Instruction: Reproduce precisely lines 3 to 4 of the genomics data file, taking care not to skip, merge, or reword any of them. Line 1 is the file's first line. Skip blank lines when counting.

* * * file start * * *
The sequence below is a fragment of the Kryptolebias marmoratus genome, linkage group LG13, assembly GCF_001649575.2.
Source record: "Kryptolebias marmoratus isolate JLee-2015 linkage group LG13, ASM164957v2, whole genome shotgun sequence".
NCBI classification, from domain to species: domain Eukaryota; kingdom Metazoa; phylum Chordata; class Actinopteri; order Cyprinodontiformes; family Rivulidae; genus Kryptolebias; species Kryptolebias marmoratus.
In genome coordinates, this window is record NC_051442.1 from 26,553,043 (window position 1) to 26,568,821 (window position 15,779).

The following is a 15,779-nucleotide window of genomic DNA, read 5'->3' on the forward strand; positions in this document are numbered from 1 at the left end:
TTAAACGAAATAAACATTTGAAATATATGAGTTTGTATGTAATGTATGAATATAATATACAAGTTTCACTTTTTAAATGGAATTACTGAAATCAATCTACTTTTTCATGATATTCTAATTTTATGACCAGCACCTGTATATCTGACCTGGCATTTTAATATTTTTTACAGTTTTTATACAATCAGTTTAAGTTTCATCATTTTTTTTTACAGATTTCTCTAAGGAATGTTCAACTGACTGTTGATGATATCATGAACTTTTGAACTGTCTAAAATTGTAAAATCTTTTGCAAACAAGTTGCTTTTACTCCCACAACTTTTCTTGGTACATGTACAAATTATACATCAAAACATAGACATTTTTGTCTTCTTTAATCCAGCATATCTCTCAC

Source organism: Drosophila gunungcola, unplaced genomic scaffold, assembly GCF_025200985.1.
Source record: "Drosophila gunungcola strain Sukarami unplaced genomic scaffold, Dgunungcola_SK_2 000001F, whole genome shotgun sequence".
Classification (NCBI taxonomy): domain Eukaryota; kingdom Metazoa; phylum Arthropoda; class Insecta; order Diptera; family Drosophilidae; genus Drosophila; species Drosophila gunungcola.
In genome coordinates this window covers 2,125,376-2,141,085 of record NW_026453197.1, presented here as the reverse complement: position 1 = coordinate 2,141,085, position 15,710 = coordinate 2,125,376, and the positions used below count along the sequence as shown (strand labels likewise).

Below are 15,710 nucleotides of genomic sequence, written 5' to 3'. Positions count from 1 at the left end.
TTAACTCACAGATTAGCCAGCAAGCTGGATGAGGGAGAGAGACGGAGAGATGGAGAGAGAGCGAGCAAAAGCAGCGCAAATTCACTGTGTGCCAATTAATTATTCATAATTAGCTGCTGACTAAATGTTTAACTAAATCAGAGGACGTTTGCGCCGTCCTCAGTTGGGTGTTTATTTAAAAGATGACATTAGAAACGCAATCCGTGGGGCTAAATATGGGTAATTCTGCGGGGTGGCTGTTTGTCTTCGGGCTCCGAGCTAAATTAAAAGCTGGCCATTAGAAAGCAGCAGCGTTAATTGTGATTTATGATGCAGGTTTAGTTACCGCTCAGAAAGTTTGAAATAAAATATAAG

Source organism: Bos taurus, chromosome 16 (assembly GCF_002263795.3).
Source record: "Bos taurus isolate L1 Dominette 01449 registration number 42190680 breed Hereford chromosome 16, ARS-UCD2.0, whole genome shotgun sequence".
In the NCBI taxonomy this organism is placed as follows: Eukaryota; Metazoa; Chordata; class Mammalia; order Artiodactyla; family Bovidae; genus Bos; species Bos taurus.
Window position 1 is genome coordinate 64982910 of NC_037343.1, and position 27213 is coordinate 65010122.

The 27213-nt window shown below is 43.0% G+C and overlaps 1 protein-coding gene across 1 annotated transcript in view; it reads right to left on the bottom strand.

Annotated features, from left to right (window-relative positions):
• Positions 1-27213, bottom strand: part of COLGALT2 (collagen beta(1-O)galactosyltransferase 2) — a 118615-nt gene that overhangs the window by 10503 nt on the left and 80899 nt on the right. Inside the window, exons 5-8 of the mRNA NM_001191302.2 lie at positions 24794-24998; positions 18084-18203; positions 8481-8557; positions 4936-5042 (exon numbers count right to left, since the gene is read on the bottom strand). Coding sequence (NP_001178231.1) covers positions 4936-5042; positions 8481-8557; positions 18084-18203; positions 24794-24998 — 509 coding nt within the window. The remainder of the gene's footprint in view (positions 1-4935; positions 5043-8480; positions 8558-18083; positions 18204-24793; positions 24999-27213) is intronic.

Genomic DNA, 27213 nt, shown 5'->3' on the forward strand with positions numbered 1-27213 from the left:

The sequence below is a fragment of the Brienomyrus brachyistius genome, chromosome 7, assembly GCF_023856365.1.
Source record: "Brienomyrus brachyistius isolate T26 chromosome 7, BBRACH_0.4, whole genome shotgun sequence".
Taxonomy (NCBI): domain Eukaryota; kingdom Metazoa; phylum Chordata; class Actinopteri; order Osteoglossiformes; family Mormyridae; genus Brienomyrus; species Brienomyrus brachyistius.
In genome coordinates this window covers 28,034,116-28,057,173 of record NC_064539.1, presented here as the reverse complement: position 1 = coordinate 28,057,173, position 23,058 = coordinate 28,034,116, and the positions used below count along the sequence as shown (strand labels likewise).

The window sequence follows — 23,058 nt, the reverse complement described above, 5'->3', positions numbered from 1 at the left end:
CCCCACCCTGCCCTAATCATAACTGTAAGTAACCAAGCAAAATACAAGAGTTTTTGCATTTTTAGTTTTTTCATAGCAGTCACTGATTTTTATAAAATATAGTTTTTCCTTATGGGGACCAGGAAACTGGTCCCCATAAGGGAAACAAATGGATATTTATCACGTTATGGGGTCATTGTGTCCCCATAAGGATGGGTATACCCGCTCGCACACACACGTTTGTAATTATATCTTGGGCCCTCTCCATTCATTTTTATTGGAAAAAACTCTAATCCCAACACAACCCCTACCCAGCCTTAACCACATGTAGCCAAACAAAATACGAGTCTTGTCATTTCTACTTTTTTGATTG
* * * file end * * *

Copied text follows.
NCBI classification, from domain to species: domain Eukaryota; kingdom Metazoa; phylum Chordata; class Actinopteri; order Cyprinodontiformes; family Rivulidae; genus Kryptolebias; species Kryptolebias marmoratus.
In genome coordinates, this window is record NC_051442.1 from 26,553,043 (window position 1) to 26,568,821 (window position 15,779).